LENT 2021 – DAY 34

Jeremiah 31:27-34
Romans 11:25-36
John 11:28-44     

I will forgive their iniquity, and remember their sin no more.
[Jeremiah 31:34c]

There’s a hymn in our Evangelical Lutheran Worship Hymnal [ELW #792] that I’ve most often used at funerals for those departed souls who have suffered from Alzheimer’s or dementia. It is titled “When Memory Fades,” and is sung to the tune of “Finlandia,” by Jean Sibelius.

When memory fades, and recognition falters,
when eyes we love grow dim and minds confused,
speak to our souls of love that never alters;
speak to our hearts, by pain and fear abused.
O God of life and healing peace, empow’r us
with patient courage, by your grace infused.

If the melody isn’t haunting enough, the words are even more poignant.

In its 2020 tour, The St. Olaf Choir, of Northfield, Minnesota, performed a different arrangement of this song, sung to a different tune, but nonetheless, just as spellbinding.

Anton Armstrong
St. Olaf College Choir Director

St. Olaf’s Choir Director, Anton Armstrong, whose own mother suffered from dementia, related a story about one of his final visit with her in an interview about his selection of this piece. He sat with her in silence until she heard one of her favorite hymns and suddenly, as if a light had come on, she began to sing.

“When medical science couldn’t bring my mother back to me,” he said, “those hymns that she shared with me, those songs brought my mother back to me. And the rest of the day she was mommy.

“So the power of song, the power of communal song, is something that’s very powerful to me. That was for me, God’s grace in that moment.” (See the full interview by clicking HERE.)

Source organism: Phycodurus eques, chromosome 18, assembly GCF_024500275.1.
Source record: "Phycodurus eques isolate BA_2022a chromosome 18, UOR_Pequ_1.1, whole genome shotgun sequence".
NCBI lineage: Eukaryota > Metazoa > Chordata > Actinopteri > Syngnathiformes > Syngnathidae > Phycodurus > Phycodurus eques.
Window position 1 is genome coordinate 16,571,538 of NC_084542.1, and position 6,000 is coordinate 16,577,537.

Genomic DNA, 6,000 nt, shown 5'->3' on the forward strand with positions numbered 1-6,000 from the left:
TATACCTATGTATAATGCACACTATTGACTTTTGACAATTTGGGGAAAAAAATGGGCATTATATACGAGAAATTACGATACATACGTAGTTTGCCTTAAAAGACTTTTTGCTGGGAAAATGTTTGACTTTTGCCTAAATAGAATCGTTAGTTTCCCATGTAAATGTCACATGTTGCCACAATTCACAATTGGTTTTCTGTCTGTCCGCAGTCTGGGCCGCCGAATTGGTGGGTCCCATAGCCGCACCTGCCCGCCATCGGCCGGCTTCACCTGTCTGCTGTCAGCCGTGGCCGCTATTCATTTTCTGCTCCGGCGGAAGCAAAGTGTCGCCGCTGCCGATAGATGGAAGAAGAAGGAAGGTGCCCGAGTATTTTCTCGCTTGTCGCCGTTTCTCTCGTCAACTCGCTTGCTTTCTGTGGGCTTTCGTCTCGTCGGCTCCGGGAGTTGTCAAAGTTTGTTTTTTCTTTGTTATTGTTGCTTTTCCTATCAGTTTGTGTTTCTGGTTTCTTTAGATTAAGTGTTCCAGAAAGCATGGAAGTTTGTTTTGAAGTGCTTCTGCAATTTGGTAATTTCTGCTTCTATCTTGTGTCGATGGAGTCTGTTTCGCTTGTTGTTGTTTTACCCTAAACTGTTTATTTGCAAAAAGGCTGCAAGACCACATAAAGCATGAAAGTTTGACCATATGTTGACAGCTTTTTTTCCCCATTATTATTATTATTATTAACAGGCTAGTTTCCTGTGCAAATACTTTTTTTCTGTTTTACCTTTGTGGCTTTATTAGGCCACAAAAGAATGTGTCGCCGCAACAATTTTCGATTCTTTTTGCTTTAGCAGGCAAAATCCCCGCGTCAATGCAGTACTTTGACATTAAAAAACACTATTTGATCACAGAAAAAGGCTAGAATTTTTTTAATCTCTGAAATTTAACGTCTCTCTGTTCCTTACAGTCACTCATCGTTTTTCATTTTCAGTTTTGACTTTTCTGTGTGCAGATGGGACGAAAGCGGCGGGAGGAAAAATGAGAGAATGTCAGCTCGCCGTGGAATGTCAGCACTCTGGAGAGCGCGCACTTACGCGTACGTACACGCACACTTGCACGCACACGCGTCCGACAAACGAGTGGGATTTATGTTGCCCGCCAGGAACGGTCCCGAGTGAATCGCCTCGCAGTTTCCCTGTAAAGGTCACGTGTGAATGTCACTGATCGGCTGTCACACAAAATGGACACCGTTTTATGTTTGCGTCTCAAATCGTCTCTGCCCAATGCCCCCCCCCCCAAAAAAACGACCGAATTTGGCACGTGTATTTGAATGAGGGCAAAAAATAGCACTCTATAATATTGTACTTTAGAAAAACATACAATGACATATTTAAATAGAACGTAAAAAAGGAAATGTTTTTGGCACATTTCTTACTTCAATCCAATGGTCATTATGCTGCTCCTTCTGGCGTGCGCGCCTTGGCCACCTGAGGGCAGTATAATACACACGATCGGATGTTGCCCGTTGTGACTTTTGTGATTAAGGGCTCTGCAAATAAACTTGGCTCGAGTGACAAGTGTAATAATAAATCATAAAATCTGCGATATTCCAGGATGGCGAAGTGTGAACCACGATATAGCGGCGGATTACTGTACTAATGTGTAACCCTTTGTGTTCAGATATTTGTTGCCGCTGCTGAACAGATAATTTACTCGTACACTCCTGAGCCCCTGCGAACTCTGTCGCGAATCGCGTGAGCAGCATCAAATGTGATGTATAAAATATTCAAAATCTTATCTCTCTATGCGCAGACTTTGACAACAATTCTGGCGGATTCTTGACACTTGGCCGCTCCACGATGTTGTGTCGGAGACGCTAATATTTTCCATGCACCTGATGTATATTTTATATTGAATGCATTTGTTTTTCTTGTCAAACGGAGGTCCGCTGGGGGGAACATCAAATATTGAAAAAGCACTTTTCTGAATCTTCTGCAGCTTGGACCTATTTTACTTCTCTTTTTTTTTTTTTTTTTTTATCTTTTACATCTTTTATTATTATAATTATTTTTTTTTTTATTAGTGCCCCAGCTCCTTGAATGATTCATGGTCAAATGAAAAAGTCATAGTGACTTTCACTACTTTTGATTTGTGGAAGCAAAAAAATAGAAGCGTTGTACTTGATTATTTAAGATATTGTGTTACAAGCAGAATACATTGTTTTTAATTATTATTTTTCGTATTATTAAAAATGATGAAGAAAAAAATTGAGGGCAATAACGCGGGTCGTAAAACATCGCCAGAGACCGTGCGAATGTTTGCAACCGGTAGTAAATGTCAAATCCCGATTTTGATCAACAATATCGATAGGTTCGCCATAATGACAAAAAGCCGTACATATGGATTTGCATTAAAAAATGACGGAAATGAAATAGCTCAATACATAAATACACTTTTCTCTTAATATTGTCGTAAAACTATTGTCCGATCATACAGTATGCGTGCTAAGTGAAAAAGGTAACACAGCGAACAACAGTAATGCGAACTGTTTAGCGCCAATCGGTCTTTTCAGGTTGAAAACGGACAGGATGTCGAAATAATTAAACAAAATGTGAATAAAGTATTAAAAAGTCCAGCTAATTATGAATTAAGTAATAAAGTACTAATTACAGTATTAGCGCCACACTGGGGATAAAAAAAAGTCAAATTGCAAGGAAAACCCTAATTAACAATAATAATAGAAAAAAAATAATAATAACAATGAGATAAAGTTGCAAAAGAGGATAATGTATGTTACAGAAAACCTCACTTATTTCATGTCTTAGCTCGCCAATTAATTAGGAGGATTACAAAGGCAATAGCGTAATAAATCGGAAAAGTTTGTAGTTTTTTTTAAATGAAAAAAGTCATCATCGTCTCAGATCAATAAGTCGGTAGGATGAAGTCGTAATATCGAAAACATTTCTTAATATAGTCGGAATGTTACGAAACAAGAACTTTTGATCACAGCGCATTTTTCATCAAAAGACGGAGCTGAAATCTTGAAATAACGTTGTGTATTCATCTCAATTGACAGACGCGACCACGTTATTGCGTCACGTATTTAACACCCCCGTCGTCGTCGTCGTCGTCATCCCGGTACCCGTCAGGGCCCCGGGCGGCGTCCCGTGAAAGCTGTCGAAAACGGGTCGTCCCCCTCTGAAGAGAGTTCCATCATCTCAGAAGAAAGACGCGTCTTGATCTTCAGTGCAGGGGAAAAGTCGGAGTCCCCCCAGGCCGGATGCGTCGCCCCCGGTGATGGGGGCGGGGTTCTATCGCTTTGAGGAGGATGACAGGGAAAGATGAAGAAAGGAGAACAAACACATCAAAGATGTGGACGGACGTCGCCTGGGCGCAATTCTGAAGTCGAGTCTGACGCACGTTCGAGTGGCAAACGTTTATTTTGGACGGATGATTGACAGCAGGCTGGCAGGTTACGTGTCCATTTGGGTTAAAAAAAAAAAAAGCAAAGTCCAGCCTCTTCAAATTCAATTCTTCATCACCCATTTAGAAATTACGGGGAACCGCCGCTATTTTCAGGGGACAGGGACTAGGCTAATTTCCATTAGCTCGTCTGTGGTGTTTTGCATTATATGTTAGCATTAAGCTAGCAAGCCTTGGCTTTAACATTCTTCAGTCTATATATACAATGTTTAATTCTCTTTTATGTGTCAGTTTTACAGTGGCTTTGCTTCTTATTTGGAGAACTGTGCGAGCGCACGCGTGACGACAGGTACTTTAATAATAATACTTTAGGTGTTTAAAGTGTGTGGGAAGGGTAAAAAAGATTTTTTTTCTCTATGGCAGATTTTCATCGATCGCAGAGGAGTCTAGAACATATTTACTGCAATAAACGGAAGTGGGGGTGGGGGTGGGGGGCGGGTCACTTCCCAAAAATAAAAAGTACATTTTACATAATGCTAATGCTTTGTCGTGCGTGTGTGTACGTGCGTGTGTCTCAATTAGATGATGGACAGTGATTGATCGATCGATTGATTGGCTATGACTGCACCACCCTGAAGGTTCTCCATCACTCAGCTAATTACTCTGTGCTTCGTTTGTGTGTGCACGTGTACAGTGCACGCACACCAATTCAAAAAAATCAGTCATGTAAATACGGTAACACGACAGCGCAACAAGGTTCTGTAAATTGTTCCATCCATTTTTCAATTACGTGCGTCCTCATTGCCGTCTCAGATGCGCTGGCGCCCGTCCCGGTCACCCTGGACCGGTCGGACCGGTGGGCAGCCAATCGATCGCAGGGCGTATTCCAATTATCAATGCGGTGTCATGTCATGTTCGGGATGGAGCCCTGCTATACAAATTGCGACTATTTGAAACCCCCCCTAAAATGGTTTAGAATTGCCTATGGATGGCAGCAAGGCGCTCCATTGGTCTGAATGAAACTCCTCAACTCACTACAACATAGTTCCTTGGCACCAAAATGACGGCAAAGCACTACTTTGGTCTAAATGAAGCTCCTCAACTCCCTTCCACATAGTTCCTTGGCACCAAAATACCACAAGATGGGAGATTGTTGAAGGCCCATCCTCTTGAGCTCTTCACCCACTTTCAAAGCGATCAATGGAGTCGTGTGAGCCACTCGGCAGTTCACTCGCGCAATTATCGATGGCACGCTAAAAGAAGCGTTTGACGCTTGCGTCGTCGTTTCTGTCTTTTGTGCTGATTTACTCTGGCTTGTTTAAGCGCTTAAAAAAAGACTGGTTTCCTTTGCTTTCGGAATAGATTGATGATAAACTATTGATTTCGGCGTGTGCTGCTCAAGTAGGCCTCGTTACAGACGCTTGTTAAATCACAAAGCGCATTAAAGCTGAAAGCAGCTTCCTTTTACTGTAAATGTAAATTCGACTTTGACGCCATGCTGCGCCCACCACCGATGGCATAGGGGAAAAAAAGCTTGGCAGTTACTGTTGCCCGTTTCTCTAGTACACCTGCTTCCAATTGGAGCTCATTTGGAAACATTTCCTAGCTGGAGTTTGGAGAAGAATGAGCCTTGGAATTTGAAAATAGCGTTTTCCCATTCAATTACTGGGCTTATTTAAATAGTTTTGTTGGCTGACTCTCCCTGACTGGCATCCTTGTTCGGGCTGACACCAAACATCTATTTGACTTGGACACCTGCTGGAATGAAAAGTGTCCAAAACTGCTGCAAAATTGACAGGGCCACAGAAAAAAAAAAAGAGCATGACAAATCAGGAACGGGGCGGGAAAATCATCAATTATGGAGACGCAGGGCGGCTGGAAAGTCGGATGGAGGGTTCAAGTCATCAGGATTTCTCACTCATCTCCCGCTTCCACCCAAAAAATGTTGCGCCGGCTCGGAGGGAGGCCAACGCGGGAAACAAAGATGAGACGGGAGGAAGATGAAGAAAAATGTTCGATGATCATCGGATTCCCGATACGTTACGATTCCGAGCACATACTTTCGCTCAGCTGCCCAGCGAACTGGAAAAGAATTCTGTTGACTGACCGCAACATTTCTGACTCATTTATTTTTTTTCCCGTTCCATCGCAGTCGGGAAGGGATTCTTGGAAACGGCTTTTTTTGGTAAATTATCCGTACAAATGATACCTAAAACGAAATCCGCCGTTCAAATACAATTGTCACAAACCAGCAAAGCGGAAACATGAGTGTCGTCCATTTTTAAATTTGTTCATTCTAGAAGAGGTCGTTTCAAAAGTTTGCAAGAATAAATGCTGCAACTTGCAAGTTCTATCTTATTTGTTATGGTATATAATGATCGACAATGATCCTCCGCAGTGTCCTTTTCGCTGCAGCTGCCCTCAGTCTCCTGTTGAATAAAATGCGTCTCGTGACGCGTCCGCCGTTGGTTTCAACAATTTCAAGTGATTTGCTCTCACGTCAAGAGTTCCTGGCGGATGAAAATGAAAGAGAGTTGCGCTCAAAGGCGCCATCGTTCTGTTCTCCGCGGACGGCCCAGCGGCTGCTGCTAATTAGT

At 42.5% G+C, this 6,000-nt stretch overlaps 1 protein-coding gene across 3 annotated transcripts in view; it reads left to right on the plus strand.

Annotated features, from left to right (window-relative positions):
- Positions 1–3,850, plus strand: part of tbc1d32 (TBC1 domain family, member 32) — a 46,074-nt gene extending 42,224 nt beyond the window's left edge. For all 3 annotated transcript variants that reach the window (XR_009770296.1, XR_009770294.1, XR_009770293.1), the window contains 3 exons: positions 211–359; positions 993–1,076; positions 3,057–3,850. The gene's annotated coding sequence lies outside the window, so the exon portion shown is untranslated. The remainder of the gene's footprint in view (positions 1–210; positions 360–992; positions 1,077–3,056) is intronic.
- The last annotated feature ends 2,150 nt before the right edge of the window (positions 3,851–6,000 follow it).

In my funeral sermons I also remind those in attendance that memory is a gift that God has given us to keep our loved ones alive in our hearts after their earthly departure. I encourage them to share stories about their life together. It is a helpful way to heal the pain of loss.

But memory can also be a burden. Many of us are weighed down by the problems, mistakes, and hurts of yesterday. Many of us live with guilt over something we wish we’d never said or something we wish we had never done. Others live with resentment and bitterness because of an injustice that was done to us. Wouldn’t it be wonderful if there was a way to get rid of the weight of unresolved guilt which weighs us down?

That’s what happens with forgiveness.  When we forgive, we are relieved of that burden.  We feel much better. The same thing happens when we are forgiven.

I will forgive their iniquity, and remember their sin no more.

When Jeremiah wrote these words, the Israelite nation was in exile.  They had disobeyed God and the price they paid for that disobedience was captivity and exile by the Babylonians.  These words were written as consolation to those people who had lost hope for repatriation to their homeland and, more importantly, a restoration to a right relationship with God.

In these words Jeremiah promised a new covenant that in some way would be different from the covenant that had been in force since God gave the law to Moses at Mount Sinai. 

The power of forgiveness has the potential to change our lives.  God has erased the record of our past wrongs, and if God has forgotten our past sins and mistakes, why should we remember them?  Why should we allow the pain of our past to define our future?

When Christ died on the cross, it was God’s way of forgetting our sinful past. It was a painful price to pay. Yet, to God, we are worth the great lengths that God went to in order to erase those sins that we continue to commit daily. By confessing that we are sinners, God offers us forgiveness. We serve a forgetful God, a God of Grace.

As we enter this Holy Week, as we relive the agony, the misery, suffering, and death of Jesus, God asks nothing more of us than to remember – remember that God has forgotten.

I will forgive their iniquity, and remember their sin no more.

And for that we say, “Thanks be to God!”

†     †     †

A reminder that there will be no post tomorrow, Palm Sunday/Sunday of the Passion.

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